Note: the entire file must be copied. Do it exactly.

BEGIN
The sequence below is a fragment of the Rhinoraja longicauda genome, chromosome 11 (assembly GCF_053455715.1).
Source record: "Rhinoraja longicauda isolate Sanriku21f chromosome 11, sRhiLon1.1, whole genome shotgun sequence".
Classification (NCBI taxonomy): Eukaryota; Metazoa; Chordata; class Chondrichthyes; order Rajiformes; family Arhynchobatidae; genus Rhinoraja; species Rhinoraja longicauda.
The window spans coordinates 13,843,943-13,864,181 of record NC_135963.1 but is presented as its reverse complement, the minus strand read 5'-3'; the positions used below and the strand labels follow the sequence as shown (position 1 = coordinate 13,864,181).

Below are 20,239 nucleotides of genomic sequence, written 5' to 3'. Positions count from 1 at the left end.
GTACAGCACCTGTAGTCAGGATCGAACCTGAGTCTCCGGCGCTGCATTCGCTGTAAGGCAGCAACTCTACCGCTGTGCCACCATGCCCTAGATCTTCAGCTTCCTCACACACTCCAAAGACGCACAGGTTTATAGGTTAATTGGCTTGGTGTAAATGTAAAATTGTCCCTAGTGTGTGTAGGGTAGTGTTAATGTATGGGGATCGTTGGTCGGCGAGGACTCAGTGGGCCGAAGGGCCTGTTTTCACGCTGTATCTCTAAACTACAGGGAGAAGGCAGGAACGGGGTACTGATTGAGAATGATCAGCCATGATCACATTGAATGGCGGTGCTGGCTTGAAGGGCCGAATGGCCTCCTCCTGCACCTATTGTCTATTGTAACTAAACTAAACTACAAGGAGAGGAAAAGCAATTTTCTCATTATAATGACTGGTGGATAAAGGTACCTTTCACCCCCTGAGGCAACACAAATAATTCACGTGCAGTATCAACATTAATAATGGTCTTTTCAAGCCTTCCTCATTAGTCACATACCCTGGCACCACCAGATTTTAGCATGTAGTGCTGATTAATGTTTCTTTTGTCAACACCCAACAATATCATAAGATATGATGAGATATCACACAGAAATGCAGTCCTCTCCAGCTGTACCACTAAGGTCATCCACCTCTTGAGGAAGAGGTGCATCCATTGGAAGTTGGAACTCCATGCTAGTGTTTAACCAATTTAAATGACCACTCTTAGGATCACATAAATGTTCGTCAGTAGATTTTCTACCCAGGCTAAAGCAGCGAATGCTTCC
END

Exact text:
The sequence below is a fragment of the Rhinoraja longicauda genome, chromosome 11 (assembly GCF_053455715.1).
Source record: "Rhinoraja longicauda isolate Sanriku21f chromosome 11, sRhiLon1.1, whole genome shotgun sequence".
Classification (NCBI taxonomy): Eukaryota; Metazoa; Chordata; class Chondrichthyes; order Rajiformes; family Arhynchobatidae; genus Rhinoraja; species Rhinoraja longicauda.
The window spans coordinates 13,843,943-13,864,181 of record NC_135963.1 but is presented as its reverse complement, the minus strand read 5'-3'; the positions used below and the strand labels follow the sequence as shown (position 1 = coordinate 13,864,181).

Below are 20,239 nucleotides of genomic sequence, written 5' to 3'. Positions count from 1 at the left end.
GTACAGCACCTGTAGTCAGGATCGAACCTGAGTCTCCGGCGCTGCATTCGCTGTAAGGCAGCAACTCTACCGCTGTGCCACCATGCCCTAGATCTTCAGCTTCCTCACACACTCCAAAGACGCACAGGTTTATAGGTTAATTGGCTTGGTGTAAATGTAAAATTGTCCCTAGTGTGTGTAGGGTAGTGTTAATGTATGGGGATCGTTGGTCGGCGAGGACTCAGTGGGCCGAAGGGCCTGTTTTCACGCTGTATCTCTAAACTACAGGGAGAAGGCAGGAACGGGGTACTGATTGAGAATGATCAGCCATGATCACATTGAATGGCGGTGCTGGCTTGAAGGGCCGAATGGCCTCCTCCTGCACCTATTGTCTATTGTAACTAAACTAAACTACAAGGAGAGGAAAAGCAATTTTCTCATTATAATGACTGGTGGATAAAGGTACCTTTCACCCCCTGAGGCAACACAAATAATTCACGTGCAGTATCAACATTAATAATGGTCTTTTCAAGCCTTCCTCATTAGTCACATACCCTGGCACCACCAGATTTTAGCATGTAGTGCTGATTAATGTTTCTTTTGTCAACACCCAACAATATCATAAGATATGATGAGATATCACACAGAAATGCAGTCCTCTCCAGCTGTACCACTAAGGTCATCCACCTCTTGAGGAAGAGGTGCATCCATTGGAAGTTGGAACTCCATGCTAGTGTTTAACCAATTTAAATGACCACTCTTAGGATCACATAAATGTTCGTCAGTAGATTTTCTACCCAGGCTAAAGCAGCGAATGCTTCC